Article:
Large debtor-in-possession financings (Billions of dollars)

Note: Government finance in red; commercial finance in black. Sources: Various online reports (for example,  here ).

Note: Government finance in red; commercial finance in black. Sources: Various online reports (for example, here).

This mismatch between the availability of private DIP funding and the potential losses of a financial behemoth seriously understates the case for temporary government funding to make resolution credible. In a financial crisis, not just one, but several systemic intermediaries may require speedy resolution at the same time. Precisely at such a juncture, private DIP funding is likely to shrivel: the usual lenders are either themselves systemic or (like leveraged hedge funds) dependent for their own funding on systemic intermediaries.

Temporary government DIP funding is, in effect, a form of catastrophe insurance if a crisis wipes out both the equity capital and the long-term unsecured debt of one or more LCFIs. Limiting the catastrophe insurance—and the resulting moral hazard—requires that we impose strict self-insurance requirements on LCFIs (in the form of high equity capital and TLAC thresholds). This constitutes private investors’ and counterparties’ “deductibles” in a crisis. As catastrophe insurance, government DIP funding is analogous to the central bank’s role as lender of last resort and the government’s role as deposit insurer. In neither case would a private group have sufficient resources in crisis circumstances. So, unless we limit the size of intermediaries, the government is an essential part of any resolution mechanism that may require DIP funds.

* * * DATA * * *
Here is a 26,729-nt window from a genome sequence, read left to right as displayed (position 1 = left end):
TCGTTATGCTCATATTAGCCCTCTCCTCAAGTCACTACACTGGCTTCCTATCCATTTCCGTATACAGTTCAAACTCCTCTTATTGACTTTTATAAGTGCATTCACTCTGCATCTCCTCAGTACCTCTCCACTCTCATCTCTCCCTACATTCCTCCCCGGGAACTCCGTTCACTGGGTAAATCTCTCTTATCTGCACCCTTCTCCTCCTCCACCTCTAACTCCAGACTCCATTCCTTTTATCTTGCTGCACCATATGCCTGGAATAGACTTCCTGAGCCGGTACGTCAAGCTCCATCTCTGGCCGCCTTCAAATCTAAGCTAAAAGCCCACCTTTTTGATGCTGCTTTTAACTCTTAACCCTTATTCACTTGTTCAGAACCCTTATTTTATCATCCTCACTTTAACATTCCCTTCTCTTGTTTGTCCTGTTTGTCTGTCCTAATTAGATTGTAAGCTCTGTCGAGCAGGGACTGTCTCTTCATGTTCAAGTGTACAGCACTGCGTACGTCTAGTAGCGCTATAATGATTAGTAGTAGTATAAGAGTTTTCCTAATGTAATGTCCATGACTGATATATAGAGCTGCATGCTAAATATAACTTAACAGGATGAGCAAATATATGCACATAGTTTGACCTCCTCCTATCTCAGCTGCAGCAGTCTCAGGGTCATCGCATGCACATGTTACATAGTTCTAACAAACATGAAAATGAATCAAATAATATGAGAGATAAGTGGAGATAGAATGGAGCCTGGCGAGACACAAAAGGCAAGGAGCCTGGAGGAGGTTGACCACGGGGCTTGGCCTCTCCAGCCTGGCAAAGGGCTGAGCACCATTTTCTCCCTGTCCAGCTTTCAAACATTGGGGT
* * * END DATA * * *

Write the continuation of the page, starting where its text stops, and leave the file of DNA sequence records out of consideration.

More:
While President Trump’s ordered review highlights the loss of market discipline from the availability of public funding, some forms of moral hazard are simply unavoidable. For example, the lack of a credible resolution scheme also creates moral hazard: namely, the likelihood that a future government facing a crisis will enact a bailout just as the U.S. government did with TARP in 2008. Accordingly, we view regulation (particularly higher capital requirements) and supervision as the tools needed to overcome the moral hazard from OLF. Like the central bank and the deposit insurance fund, the OLF itself is an essential part of any policy framework intent on delivering financial stability.

The other difference between Chapter 14 and OLA lies in the attitude of foreign regulators. The danger is that, without confidence in the U.S. resolution process, and without the cooperation of an authorized U.S. regulator, they may prefer to ring-fence assets in their jurisdictions (see, for example, Carmassi and Herring). In 2010, the Bank of England and the FDIC approved a memorandum of understanding designed to build mutual confidence about resolution and to limit the incentive to seize assets locally that would otherwise facilitate a fair and orderly global resolution. The loss of such trust and cooperation could result in a race among regulators to grab assets that undermines efficient capital planning and eventual reorganization, precisely the opposite of what a credible bankruptcy procedure aims to achieve.

So, it should come as no surprise that—as the quotes at the start of this post suggest—foreign regulators want reassurance that the evolving U.S. resolution scheme will be a credible one. From our perspective, by raising the odds of an effective resolution, FIBA (as a complement to Dodd-Frank) boosts the credibility of the U.S. regime. Over time, foreign regulators also may be reassured that the Chapter 14 mechanism is similar to the FDIC’s SPOE strategy, which they have welcomed. In both cases, the regime’s credibility depends on the presence of living wills and adequate loss-absorbing capital.

Ultimately, however, neither investors nor foreign regulators will be confident in a resolution regime that lacks an OLF-like provision for temporary government funding. In its absence, they will expect a future U.S. government to re-introduce an ad hoc bailout mechanism when it is inevitably needed. As a result, eliminating the OLF would neither limit too-big-to-fail nor prevent the excessive risk taking that it feeds.